Expensive Golf Balls Are Just Better…Right?

Wrong! You don’t have to spend a ton of money on golf balls to get more distance or better performance around the green. Even the bargain brands are capitalizing on new materials and manufacturing techniques to help golfers of every skill level improve their game. If you’re looking for a quick, painless and inexpensive way to shave a few strokes (and save a few bucks, too!) look no further than the top of your tee.

First, know your covers. Most of today’s balls are wrapped in either an Ionomer or Urethane cover. So what’s the difference? Urethane covers are more elastic, a little softer, and somewhat more difficult to manufacture; that means more expensive, too. Ionomer covers (sometimes called Surlyn) cost less and are more durable – you’ll find these on most of your distance golf balls. Bottom line on covers: Unless you need precise control and lots of spin, save some dough with ionomer covers. They’ll last longer and might even gain you some distance off the tee!

Next, let’s look under the hood: the core. The key here is compression, and that’s a result of swing speed. So the faster your swing, the harder the impact, and the more compressed your golf ball will become. A slow-swinging golfer hitting a “Tour” golf ball just can’t generate the force needed to see all the benefits of that premium golf ball. Bottom line on cores: A fast swing needs a high-compression golf ball to maximize your distance, while slower swings should stick to low compression cores.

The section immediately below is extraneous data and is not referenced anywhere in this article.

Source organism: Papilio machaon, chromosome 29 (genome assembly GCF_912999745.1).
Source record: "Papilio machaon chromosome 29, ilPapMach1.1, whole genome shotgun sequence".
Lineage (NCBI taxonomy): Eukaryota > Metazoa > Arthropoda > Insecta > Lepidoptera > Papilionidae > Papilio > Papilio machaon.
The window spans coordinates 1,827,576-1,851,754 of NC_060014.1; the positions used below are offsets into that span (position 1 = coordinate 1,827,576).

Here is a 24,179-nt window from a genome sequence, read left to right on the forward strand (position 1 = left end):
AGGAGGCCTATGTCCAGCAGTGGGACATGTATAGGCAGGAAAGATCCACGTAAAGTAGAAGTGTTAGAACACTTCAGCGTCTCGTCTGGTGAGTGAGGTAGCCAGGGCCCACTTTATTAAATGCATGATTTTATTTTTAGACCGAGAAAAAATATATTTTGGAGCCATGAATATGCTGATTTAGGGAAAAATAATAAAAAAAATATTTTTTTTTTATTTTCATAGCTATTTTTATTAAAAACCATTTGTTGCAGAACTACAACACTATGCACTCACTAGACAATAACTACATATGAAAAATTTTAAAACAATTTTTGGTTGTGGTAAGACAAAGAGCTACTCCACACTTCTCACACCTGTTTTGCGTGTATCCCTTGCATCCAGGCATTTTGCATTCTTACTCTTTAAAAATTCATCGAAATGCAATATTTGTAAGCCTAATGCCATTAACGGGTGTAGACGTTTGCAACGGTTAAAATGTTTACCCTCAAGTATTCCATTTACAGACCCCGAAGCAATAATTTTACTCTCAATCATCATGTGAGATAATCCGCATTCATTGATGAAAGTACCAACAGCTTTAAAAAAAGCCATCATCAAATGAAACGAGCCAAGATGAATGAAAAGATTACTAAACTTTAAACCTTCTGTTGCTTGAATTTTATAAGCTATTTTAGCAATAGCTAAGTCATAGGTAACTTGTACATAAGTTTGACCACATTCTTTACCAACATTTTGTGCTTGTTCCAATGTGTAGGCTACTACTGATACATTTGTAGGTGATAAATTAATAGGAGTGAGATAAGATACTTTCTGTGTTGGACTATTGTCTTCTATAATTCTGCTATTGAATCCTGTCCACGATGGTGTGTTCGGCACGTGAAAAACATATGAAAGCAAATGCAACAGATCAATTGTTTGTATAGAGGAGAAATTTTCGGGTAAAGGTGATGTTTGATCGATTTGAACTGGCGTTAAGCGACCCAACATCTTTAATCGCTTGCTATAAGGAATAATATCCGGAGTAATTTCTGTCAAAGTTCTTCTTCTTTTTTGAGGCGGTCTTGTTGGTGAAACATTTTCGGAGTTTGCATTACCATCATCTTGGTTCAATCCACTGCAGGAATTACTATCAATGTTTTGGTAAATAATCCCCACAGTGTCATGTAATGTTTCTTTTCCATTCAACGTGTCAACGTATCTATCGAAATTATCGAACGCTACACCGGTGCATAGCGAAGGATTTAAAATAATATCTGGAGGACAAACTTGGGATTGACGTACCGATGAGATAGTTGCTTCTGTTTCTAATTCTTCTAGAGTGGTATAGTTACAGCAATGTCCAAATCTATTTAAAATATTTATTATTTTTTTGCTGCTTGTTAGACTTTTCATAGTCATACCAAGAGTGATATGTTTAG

Finally, let’s look at dimples in-depth. Those distinctive patterns on your golf ball serve several purposes, most related to ball flight and trajectory. The Titleist Pro V1’s 392 dimples can increase distance with a lower, longer trajectory while the Titleist DT Carry’s 252-dimple design promotes a higher loft and hang-time. And Callaway’s hexagonal dimples are engineered to neutralize drag for a longer, more stable trajectory – a straighter shot. But a poorly struck ball isn’t going to come back to straight because of its dimples, and a dimple pattern isn’t going to make or break a putt. Bottom line on dimples: Don’t buy a ball based on its dimples alone – they just don’t make that much of a difference!

Your Favorite Golfin’ Caveman – Scratch

PS: Do you love (or hate!) a particular type or brand of golf ball? Let your fellow Rock Heads know what brands to buy and what balls to boycott in the comments below!

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